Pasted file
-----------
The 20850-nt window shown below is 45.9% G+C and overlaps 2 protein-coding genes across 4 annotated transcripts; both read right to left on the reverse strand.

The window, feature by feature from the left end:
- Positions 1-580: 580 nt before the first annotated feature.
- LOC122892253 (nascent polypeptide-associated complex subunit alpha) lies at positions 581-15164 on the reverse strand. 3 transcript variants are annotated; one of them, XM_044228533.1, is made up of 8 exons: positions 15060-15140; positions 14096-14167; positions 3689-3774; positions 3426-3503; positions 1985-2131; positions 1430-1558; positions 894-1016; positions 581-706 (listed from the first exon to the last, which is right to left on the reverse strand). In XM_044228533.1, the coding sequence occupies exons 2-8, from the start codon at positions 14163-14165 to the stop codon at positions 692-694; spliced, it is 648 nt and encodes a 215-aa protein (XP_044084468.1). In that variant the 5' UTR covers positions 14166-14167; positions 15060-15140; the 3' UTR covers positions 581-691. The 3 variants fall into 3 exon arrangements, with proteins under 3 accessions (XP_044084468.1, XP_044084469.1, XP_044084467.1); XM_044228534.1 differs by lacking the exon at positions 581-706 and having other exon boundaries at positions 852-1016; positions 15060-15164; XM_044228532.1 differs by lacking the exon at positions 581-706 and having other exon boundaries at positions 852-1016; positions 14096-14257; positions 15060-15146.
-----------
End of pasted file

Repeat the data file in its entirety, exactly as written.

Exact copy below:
The 20850-nt window shown below is 45.9% G+C and overlaps 2 protein-coding genes across 4 annotated transcripts; both read right to left on the reverse strand.

The window, feature by feature from the left end:
- Positions 1-580: 580 nt before the first annotated feature.
- LOC122892253 (nascent polypeptide-associated complex subunit alpha) lies at positions 581-15164 on the reverse strand. 3 transcript variants are annotated; one of them, XM_044228533.1, is made up of 8 exons: positions 15060-15140; positions 14096-14167; positions 3689-3774; positions 3426-3503; positions 1985-2131; positions 1430-1558; positions 894-1016; positions 581-706 (listed from the first exon to the last, which is right to left on the reverse strand). In XM_044228533.1, the coding sequence occupies exons 2-8, from the start codon at positions 14163-14165 to the stop codon at positions 692-694; spliced, it is 648 nt and encodes a 215-aa protein (XP_044084468.1). In that variant the 5' UTR covers positions 14166-14167; positions 15060-15140; the 3' UTR covers positions 581-691. The 3 variants fall into 3 exon arrangements, with proteins under 3 accessions (XP_044084468.1, XP_044084469.1, XP_044084467.1); XM_044228534.1 differs by lacking the exon at positions 581-706 and having other exon boundaries at positions 852-1016; positions 15060-15164; XM_044228532.1 differs by lacking the exon at positions 581-706 and having other exon boundaries at positions 852-1016; positions 14096-14257; positions 15060-15146.